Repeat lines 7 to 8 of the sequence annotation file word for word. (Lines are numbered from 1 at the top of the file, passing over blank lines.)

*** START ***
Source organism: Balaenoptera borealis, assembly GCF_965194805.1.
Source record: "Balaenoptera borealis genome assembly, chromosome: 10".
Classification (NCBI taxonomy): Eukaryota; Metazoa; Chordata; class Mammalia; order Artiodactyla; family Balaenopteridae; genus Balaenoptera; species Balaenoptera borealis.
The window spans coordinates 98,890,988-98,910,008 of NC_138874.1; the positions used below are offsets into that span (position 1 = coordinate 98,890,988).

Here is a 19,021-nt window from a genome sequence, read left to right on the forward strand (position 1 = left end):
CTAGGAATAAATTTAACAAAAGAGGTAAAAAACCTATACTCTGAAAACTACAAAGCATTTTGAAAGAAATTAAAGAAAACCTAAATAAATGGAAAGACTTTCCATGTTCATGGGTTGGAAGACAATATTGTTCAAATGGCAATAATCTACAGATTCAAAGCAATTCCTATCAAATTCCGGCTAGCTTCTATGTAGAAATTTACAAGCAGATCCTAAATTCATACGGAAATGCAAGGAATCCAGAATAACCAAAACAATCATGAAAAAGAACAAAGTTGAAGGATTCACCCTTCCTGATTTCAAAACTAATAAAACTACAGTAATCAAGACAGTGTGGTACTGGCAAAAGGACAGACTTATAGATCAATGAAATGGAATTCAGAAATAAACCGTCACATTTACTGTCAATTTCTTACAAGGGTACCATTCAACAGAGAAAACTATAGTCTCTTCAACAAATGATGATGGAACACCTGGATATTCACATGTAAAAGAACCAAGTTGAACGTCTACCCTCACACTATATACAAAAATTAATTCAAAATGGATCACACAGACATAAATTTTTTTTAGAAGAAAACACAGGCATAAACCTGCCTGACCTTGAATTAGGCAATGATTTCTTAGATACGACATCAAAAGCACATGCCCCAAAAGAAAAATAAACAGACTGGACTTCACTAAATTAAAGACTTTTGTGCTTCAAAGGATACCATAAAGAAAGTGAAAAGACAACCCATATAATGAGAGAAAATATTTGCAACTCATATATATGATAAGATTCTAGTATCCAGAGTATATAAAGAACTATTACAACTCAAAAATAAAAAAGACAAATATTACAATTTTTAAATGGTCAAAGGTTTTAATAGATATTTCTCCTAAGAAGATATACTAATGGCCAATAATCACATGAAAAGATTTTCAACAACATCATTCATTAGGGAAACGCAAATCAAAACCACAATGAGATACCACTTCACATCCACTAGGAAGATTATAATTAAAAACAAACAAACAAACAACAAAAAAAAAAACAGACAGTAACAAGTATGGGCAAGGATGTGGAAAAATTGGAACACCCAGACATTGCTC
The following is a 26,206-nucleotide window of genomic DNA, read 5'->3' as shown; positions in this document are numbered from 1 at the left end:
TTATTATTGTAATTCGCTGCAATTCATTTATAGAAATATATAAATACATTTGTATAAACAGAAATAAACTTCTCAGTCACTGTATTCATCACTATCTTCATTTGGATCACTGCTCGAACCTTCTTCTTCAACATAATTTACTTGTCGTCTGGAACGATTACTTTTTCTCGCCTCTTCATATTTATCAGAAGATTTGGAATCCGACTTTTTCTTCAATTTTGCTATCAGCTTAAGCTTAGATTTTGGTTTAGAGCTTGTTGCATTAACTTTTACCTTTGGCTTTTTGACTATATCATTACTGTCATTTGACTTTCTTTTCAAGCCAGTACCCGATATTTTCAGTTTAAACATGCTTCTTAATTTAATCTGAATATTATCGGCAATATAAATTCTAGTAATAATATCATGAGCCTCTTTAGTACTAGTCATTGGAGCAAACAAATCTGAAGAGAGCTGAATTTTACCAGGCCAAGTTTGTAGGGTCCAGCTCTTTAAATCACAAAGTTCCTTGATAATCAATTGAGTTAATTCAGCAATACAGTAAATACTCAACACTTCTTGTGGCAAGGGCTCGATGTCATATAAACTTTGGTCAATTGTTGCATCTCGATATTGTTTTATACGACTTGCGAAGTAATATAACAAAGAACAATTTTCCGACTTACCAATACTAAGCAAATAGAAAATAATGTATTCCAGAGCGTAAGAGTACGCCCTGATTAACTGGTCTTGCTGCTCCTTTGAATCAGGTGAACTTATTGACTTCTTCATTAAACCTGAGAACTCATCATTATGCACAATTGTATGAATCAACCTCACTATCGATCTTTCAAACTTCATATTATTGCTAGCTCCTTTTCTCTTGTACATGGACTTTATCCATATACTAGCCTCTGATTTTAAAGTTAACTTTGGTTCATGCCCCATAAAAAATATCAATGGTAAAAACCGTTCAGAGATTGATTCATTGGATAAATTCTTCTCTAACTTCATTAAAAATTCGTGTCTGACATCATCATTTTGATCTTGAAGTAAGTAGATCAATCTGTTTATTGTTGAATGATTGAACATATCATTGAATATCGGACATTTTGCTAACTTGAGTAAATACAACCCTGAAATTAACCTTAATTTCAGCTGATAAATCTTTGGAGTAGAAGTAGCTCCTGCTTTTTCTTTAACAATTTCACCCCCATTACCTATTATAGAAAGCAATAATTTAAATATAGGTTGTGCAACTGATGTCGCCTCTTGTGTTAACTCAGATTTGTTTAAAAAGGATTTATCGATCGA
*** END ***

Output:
The following is a 26,206-nucleotide window of genomic DNA, read 5'->3' as shown; positions in this document are numbered from 1 at the left end:
TTATTATTGTAATTCGCTGCAATTCATTTATAGAAATATATAAATACATTTGTATAAACAGAAATAAACTTCTCAGTCACTGTATTCATCACTATCTTCATTTGGATCACTGCTCGAACCTTCTTCTTCAACATAATTTACTTGTCGTCTGGAACGATTACTTTTTCTCGCCTCTTCATATTTATCAGAAGATTTGGAATCCGACTTTTTCTTCAATTTTGCTATCAGCTTAAGCTTAGATTTTGGTTTAGAGCTTGTTGCATTAACTTTTACCTTTGGCTTTTTGACTATATCATTACTGTCATTTGACTTTCTTTTCAAGCCAGTACCCGATATTTTCAGTTTAAACATGCTTCTTAATTTAATCTGAATATTATCGGCAATATAAATTCTAGTAATAATATCATGAGCCTCTTTAGTACTAGTCATTGGAGCAAACAAATCTGAAGAGAGCTGAATTTTACCAGGCCAAGTTTGTAGGGTCCAGCTCTTTAAATCACAAAGTTCCTTGATAATCAATTGAGTTAATTCAGCAATACAGTAAATACTCAACACTTCTTGTGGCAAGGGCTCGATGTCATATAAACTTTGGTCAATTGTTGCATCTCGATATTGTTTTATACGACTTGCGAAGTAATATAACAAAGAACAATTTTCCGACTTACCAATACTAAGCAAATAGAAAATAATGTATTCCAGAGCGTAAGAGTACGCCCTGATTAACTGGTCTTGCTGCTCCTTTGAATCAGGTGAACTTATTGACTTCTTCATTAAACCTGAGAACTCATCATTATGCACAATTGTATGAATCAACCTCACTATCGATCTTTCAAACTTCATATTATTGCTAGCTCCTTTTCTCTTGTACATGGACTTTATCCATATACTAGCCTCTGATTTTAAAGTTAACTTTGGTTCATGCCCCATAAAAAATATCAATGGTAAAAACCGTTCAGAGATTGATTCATTGGATAAATTCTTCTCTAACTTCATTAAAAATTCGTGTCTGACATCATCATTTTGATCTTGAAGTAAGTAGATCAATCTGTTTATTGTTGAATGATTGAACATATCATTGAATATCGGACATTTTGCTAACTTGAGTAAATACAACCCTGAAATTAACCTTAATTTCAGCTGATAAATCTTTGGAGTAGAAGTAGCTCCTGCTTTTTCTTTAACAATTTCACCCCCATTACCTATTATAGAAAGCAATAATTTAAATATAGGTTGTGCAACTGATGTCGCCTCTTGTGTTAACTCAGATTTGTTTAAAAAGGATTTATCGATCGA